If there’s one thing I can’t stand hearing anymore, it’s that failing to adopt a new technology means you’ll be “left behind.”
This adage, which I remember being used for getting on board with e-commerce in the dot-com boom, then in the Web 2.0 rage, and now amid the social media mania, has become so trite I hesitate to draw attention to it. If there is a hype cycle, this prophesy is a key part of it. And yet, as I read a recent article by Timothy Taylor called “The Pain Principle” in the Globe & Mail’s Report on Business magazine, I had a little realization.
In the article, Taylor discusses the strange way in that some organizations – Apple is one of his examples – make it extremely difficult to obtain their products, thereby creating more excitement and demand. He explores why, and cites the work of “neuromarketers” who help explain why there is such pleasure in the unobtainable:
It’s a matter of cognitive dissonance resolution, drawing on the 1950s-era research by Elliot Aronson of Stanford and Judson Mills of the U.S. Army Leadership Human Research Group. Their seminal study, “The Effect of Severity of Initiation on Liking for a Group,” suggests that the harder it is to join a group, the more individuals value the membership. In other words, our brains convince us that hard-to-obtain objectives have added value simply to justify the extra effort we've expended in getting them.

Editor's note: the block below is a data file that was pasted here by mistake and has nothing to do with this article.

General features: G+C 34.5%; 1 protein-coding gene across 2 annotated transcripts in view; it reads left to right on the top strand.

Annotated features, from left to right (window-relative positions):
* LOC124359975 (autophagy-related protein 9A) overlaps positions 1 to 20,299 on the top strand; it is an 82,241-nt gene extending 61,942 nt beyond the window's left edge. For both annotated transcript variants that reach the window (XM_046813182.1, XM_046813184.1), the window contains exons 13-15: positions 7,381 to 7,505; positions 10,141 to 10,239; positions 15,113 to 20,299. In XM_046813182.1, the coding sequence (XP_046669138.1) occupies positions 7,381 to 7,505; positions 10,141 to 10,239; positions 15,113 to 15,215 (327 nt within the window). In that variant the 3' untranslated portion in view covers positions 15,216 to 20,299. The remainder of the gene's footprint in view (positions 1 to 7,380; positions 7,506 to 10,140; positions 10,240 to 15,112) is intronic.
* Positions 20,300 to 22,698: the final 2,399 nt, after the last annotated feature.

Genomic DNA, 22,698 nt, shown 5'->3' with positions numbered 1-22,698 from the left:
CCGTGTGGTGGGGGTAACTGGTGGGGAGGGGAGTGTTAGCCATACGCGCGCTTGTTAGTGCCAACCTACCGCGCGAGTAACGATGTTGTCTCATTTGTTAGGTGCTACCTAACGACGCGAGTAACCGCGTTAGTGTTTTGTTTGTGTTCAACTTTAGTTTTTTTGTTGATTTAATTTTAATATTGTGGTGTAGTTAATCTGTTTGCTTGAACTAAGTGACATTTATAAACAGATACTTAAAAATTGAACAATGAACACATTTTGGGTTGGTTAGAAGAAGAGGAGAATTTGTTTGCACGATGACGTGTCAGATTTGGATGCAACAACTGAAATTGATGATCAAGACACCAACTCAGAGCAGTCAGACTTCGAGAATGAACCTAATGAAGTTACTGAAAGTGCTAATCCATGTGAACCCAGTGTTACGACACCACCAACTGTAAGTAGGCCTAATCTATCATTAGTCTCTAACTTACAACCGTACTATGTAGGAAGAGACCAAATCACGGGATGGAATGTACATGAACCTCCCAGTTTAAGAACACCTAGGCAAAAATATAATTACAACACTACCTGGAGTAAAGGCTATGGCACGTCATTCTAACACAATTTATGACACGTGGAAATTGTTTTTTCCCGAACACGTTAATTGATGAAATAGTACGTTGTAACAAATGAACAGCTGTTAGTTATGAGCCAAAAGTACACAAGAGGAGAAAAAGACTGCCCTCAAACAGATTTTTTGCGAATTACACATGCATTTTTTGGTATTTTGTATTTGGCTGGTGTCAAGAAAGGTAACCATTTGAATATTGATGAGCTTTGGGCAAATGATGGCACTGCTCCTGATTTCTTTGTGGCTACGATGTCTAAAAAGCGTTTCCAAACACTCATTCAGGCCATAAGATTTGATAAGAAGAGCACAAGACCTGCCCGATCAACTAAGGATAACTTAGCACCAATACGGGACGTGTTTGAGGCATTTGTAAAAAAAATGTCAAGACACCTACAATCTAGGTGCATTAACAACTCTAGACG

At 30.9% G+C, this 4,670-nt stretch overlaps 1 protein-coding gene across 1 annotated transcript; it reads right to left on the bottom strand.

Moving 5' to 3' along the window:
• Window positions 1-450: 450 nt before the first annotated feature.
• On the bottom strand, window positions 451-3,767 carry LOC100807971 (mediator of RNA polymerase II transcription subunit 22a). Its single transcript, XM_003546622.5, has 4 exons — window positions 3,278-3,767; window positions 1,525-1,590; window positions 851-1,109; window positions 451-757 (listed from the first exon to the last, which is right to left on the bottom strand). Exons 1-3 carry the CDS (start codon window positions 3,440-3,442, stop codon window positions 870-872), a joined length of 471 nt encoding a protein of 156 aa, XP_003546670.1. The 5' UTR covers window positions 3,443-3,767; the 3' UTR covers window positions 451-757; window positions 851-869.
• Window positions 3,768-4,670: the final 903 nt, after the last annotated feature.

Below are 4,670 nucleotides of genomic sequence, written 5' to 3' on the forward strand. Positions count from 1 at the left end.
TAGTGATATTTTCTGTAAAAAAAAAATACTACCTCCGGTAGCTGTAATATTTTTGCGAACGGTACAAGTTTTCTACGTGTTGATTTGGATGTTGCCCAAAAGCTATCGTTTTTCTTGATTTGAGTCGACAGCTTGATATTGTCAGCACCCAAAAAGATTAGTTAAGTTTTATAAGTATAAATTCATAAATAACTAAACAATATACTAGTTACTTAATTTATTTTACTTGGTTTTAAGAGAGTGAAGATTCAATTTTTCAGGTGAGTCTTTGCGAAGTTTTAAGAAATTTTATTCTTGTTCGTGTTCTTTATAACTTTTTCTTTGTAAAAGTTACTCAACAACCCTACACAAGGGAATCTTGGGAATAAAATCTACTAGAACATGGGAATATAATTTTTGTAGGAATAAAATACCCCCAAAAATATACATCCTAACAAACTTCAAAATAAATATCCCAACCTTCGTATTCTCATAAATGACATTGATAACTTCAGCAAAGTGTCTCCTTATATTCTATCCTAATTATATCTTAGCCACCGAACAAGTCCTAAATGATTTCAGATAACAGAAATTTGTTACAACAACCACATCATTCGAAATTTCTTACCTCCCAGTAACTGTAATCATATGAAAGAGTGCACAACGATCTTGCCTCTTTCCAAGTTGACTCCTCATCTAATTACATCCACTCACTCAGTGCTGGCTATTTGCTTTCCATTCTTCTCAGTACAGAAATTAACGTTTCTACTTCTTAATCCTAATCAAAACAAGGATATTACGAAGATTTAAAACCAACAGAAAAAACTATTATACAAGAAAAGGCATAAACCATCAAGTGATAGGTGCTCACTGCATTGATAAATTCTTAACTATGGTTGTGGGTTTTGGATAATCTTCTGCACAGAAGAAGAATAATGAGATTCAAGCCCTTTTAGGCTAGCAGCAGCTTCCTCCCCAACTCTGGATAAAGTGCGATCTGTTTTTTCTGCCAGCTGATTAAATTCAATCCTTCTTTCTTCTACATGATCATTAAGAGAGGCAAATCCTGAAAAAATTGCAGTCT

That might be some comfort to those in enterprise IT who soldiered on during nightmarish, multi-year ERP or service-oriented architecture projects, only to realize later that perhaps it wasn’t entirely worth it after all. But people aren’t stupid, and Taylor acknowledges as much: “In the relative-wealth world, consumers don't compete to acquire the most,” he writes. “They compete to acquire what others would wish to acquire, in order to set themselves apart and above.”
Are companies any different? Not when you listen to the chorus of voices urging every firm under the sun to cultivate their presence on Facebook, Twitter and so on. The same goes for cloud computing and software as a service. What’s interesting is that at the enterprise IT level, the status symbols are not necessarily products so much as technology delivery and distribution models.
Sometimes it’s worth being an early adopter, of proving your organization is at the forefront of change rather than reluctantly following it. The barrage of marketing aimed at IT professionals, however, means that we risk recognizing the psychology at play here, and developing strategies based on the wrong kind of catalyst. Certainly no one’s deploying technology for technology’s sake, but deploying out of fear is not much better. IT managers have often thrived on challenge. They just have to make sure it’s the right kind of challenge.